Ford Trucks will launch a long-haul truck at the IAA Show in Hannover this autumn, which it claims will be every bit as good as the latest offerings from the seven major European truck makers.
Emrah Duman, director of international markets, told CM: “There will no longer be seven sisters, there will be eight. And we have ambitions to enter all the markets that they are present in.”
The tractor, which has been in development since 2013, will feature a 2.5m-wide cab and a flat floor.
Having had a sneak preview, CM can confirm that it will look nothing like the Cargo, which remains in production for domestic and short haul. Underneath this camouflage is a bold, modern, European design, with an imposing grille, and an attractive belt line that is reminiscent of the latest Volvo FH. It will be powered by a 500hp version of Ford’s 12.7-litre Ecotorq engine, which is claimed to be more fuel efficient than the 420hp and 480hp versions offered in the Cargo.
In its first 18 months of production it will be matched to ZF’s TraXon gearbox, but in 2020 Ford Trucks will launch its own 2-pedal transmission.
Ford Trucks vice president Serhan Turfan said: “We need to be competitive and developing our own gearbox gives us a cost advantage.”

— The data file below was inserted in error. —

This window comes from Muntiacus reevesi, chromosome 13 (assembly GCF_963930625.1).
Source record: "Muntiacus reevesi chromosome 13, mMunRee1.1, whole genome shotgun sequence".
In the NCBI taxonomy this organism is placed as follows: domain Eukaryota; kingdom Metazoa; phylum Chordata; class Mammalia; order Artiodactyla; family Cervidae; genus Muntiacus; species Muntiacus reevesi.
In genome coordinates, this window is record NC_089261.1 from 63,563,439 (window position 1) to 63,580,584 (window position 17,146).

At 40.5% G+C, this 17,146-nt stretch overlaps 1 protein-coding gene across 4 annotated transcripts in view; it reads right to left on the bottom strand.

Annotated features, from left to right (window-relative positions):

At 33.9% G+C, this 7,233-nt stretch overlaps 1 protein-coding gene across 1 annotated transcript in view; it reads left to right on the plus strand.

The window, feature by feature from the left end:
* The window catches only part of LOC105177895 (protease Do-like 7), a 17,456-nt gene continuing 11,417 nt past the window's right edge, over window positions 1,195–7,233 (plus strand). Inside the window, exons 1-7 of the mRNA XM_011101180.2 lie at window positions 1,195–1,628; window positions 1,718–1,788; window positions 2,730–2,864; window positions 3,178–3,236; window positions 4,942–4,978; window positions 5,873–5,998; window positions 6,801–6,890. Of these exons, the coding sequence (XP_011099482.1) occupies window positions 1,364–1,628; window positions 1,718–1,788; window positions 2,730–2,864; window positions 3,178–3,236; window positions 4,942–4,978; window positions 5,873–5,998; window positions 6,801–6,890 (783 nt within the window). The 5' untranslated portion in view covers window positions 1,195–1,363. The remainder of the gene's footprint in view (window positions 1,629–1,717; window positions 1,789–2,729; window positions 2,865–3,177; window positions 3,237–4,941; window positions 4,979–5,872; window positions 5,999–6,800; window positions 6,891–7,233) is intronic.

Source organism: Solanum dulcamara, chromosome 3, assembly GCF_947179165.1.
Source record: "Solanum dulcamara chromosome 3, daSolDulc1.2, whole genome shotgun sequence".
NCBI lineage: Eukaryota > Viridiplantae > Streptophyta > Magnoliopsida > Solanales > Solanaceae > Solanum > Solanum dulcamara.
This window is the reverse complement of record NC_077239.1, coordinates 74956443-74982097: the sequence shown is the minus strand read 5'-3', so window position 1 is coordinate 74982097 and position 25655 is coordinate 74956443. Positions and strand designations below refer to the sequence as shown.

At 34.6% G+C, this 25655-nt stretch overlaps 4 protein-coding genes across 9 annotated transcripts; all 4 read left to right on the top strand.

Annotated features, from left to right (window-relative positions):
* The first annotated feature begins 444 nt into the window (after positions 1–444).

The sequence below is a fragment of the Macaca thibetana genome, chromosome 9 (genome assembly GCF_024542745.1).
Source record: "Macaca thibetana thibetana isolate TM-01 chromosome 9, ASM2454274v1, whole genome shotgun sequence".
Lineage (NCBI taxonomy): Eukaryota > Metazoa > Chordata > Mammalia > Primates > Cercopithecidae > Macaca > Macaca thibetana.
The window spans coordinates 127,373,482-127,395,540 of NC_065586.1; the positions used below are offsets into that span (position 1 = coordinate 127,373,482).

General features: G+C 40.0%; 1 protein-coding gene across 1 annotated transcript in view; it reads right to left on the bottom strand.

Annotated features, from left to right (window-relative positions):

Duman was keen to stress that the new truck will be a Ford product built in Turkey, not a Turkish truck. He said in this respect it is no different to the Ford Transit. Senior management are tight-lipped about what it will be called, but told CM they are “very excited about the name”. Following the success of the Cargo name, Transcontinental must surely be a contender.
The truck maker is in the middle of a huge export drive, and is in the process of expanding its global distribution network. In 2017 it had a presence in 29 countries, but by the end of this year the figure will have increased to 41, which includes most of eastern Europe. By 2020, when it will have a presence in 50 countries, it expects 50% of its sales to be in Europe.
Although it is in the process of setting up a service network across western Europe, it has no immediate plans to sell trucks here. “And we will need a good business case before we offer a right-hand-drive version,” said Duman.